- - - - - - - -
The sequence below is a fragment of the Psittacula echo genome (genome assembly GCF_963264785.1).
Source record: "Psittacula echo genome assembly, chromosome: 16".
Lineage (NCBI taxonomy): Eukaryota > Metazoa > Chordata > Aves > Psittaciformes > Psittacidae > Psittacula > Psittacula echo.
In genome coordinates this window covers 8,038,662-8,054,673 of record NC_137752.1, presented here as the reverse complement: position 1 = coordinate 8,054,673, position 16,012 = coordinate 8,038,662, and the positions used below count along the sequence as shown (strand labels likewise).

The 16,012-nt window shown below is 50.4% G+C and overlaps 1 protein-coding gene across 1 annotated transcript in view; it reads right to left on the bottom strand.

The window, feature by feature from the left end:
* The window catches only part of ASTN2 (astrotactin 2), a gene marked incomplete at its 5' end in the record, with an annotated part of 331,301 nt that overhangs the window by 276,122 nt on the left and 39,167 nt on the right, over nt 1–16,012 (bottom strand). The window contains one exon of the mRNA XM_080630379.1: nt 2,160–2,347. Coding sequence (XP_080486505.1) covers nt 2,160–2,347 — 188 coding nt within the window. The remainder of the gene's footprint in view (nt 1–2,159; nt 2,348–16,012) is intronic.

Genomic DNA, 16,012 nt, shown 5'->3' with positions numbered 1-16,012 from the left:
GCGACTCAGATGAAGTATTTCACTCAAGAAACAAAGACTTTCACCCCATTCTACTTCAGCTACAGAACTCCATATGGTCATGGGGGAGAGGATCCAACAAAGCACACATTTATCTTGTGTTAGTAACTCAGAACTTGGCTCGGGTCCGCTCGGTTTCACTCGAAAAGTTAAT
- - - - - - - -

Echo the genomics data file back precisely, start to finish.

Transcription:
The sequence below is a fragment of the Psittacula echo genome (genome assembly GCF_963264785.1).
Source record: "Psittacula echo genome assembly, chromosome: 16".
Lineage (NCBI taxonomy): Eukaryota > Metazoa > Chordata > Aves > Psittaciformes > Psittacidae > Psittacula > Psittacula echo.
In genome coordinates this window covers 8,038,662-8,054,673 of record NC_137752.1, presented here as the reverse complement: position 1 = coordinate 8,054,673, position 16,012 = coordinate 8,038,662, and the positions used below count along the sequence as shown (strand labels likewise).

The 16,012-nt window shown below is 50.4% G+C and overlaps 1 protein-coding gene across 1 annotated transcript in view; it reads right to left on the bottom strand.

The window, feature by feature from the left end:
* The window catches only part of ASTN2 (astrotactin 2), a gene marked incomplete at its 5' end in the record, with an annotated part of 331,301 nt that overhangs the window by 276,122 nt on the left and 39,167 nt on the right, over nt 1–16,012 (bottom strand). The window contains one exon of the mRNA XM_080630379.1: nt 2,160–2,347. Coding sequence (XP_080486505.1) covers nt 2,160–2,347 — 188 coding nt within the window. The remainder of the gene's footprint in view (nt 1–2,159; nt 2,348–16,012) is intronic.

Genomic DNA, 16,012 nt, shown 5'->3' with positions numbered 1-16,012 from the left:
GCGACTCAGATGAAGTATTTCACTCAAGAAACAAAGACTTTCACCCCATTCTACTTCAGCTACAGAACTCCATATGGTCATGGGGGAGAGGATCCAACAAAGCACACATTTATCTTGTGTTAGTAACTCAGAACTTGGCTCGGGTCCGCTCGGTTTCACTCGAAAAGTTAAT